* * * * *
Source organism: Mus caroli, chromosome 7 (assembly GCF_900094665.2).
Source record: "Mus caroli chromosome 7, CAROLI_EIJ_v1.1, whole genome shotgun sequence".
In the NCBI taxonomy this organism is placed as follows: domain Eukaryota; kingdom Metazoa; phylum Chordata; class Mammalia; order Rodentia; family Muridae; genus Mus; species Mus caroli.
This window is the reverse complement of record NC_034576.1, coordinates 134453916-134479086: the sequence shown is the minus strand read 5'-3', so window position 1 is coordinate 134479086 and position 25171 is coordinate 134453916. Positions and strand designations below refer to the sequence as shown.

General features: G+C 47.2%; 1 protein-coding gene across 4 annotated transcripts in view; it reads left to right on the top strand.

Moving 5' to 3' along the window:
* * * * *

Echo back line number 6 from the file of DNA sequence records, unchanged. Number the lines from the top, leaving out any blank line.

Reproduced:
Moving 5' to 3' along the window: